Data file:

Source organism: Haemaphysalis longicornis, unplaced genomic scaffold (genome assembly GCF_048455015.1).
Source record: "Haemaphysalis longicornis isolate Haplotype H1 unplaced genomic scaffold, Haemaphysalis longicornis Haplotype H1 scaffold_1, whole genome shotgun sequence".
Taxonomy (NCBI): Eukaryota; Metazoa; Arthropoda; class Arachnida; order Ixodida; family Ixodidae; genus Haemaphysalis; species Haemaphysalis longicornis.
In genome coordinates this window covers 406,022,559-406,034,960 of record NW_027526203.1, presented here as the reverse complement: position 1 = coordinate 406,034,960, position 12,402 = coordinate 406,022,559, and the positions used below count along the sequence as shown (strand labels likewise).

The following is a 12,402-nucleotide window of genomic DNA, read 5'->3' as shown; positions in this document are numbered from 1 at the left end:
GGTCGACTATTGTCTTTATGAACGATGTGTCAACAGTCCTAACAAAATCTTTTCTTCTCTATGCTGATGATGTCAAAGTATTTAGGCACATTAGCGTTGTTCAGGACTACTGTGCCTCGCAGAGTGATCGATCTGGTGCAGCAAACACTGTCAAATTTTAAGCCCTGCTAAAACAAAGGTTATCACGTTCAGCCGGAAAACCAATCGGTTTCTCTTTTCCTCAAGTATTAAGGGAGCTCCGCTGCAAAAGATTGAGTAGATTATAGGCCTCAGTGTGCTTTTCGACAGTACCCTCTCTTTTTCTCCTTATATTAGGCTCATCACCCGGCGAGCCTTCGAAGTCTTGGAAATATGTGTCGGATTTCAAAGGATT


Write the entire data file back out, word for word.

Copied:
Source organism: Haemaphysalis longicornis, unplaced genomic scaffold (genome assembly GCF_048455015.1).
Source record: "Haemaphysalis longicornis isolate Haplotype H1 unplaced genomic scaffold, Haemaphysalis longicornis Haplotype H1 scaffold_1, whole genome shotgun sequence".
Taxonomy (NCBI): Eukaryota; Metazoa; Arthropoda; class Arachnida; order Ixodida; family Ixodidae; genus Haemaphysalis; species Haemaphysalis longicornis.
In genome coordinates this window covers 406,022,559-406,034,960 of record NW_027526203.1, presented here as the reverse complement: position 1 = coordinate 406,034,960, position 12,402 = coordinate 406,022,559, and the positions used below count along the sequence as shown (strand labels likewise).

The following is a 12,402-nucleotide window of genomic DNA, read 5'->3' as shown; positions in this document are numbered from 1 at the left end:
GGTCGACTATTGTCTTTATGAACGATGTGTCAACAGTCCTAACAAAATCTTTTCTTCTCTATGCTGATGATGTCAAAGTATTTAGGCACATTAGCGTTGTTCAGGACTACTGTGCCTCGCAGAGTGATCGATCTGGTGCAGCAAACACTGTCAAATTTTAAGCCCTGCTAAAACAAAGGTTATCACGTTCAGCCGGAAAACCAATCGGTTTCTCTTTTCCTCAAGTATTAAGGGAGCTCCGCTGCAAAAGATTGAGTAGATTATAGGCCTCAGTGTGCTTTTCGACAGTACCCTCTCTTTTTCTCCTTATATTAGGCTCATCACCCGGCGAGCCTTCGAAGTCTTGGAAATATGTGTCGGATTTCAAAGGATT